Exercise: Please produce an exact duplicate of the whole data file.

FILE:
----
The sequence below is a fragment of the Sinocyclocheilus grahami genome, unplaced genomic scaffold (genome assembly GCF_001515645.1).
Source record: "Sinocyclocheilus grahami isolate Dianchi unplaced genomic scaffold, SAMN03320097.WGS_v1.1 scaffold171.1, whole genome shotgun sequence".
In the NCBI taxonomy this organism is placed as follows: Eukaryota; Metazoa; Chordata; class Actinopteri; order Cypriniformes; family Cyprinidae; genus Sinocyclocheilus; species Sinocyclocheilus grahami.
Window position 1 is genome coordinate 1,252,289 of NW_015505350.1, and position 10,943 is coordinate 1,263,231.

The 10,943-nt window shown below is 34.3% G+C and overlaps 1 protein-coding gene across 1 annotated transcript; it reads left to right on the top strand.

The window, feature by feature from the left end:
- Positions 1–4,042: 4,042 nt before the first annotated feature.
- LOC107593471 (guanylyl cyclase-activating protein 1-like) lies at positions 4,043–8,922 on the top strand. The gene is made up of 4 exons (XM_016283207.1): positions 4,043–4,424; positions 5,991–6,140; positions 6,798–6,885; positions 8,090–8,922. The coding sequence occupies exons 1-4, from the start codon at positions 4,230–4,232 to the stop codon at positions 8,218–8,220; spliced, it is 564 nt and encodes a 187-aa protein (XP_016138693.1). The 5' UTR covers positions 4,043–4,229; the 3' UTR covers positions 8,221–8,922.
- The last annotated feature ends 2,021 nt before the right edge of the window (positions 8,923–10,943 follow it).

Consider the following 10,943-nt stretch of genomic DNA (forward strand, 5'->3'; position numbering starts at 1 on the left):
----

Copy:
The sequence below is a fragment of the Sinocyclocheilus grahami genome, unplaced genomic scaffold (genome assembly GCF_001515645.1).
Source record: "Sinocyclocheilus grahami isolate Dianchi unplaced genomic scaffold, SAMN03320097.WGS_v1.1 scaffold171.1, whole genome shotgun sequence".
In the NCBI taxonomy this organism is placed as follows: Eukaryota; Metazoa; Chordata; class Actinopteri; order Cypriniformes; family Cyprinidae; genus Sinocyclocheilus; species Sinocyclocheilus grahami.
Window position 1 is genome coordinate 1,252,289 of NW_015505350.1, and position 10,943 is coordinate 1,263,231.

The 10,943-nt window shown below is 34.3% G+C and overlaps 1 protein-coding gene across 1 annotated transcript; it reads left to right on the top strand.

The window, feature by feature from the left end:
- Positions 1–4,042: 4,042 nt before the first annotated feature.
- LOC107593471 (guanylyl cyclase-activating protein 1-like) lies at positions 4,043–8,922 on the top strand. The gene is made up of 4 exons (XM_016283207.1): positions 4,043–4,424; positions 5,991–6,140; positions 6,798–6,885; positions 8,090–8,922. The coding sequence occupies exons 1-4, from the start codon at positions 4,230–4,232 to the stop codon at positions 8,218–8,220; spliced, it is 564 nt and encodes a 187-aa protein (XP_016138693.1). The 5' UTR covers positions 4,043–4,229; the 3' UTR covers positions 8,221–8,922.
- The last annotated feature ends 2,021 nt before the right edge of the window (positions 8,923–10,943 follow it).

Consider the following 10,943-nt stretch of genomic DNA (forward strand, 5'->3'; position numbering starts at 1 on the left):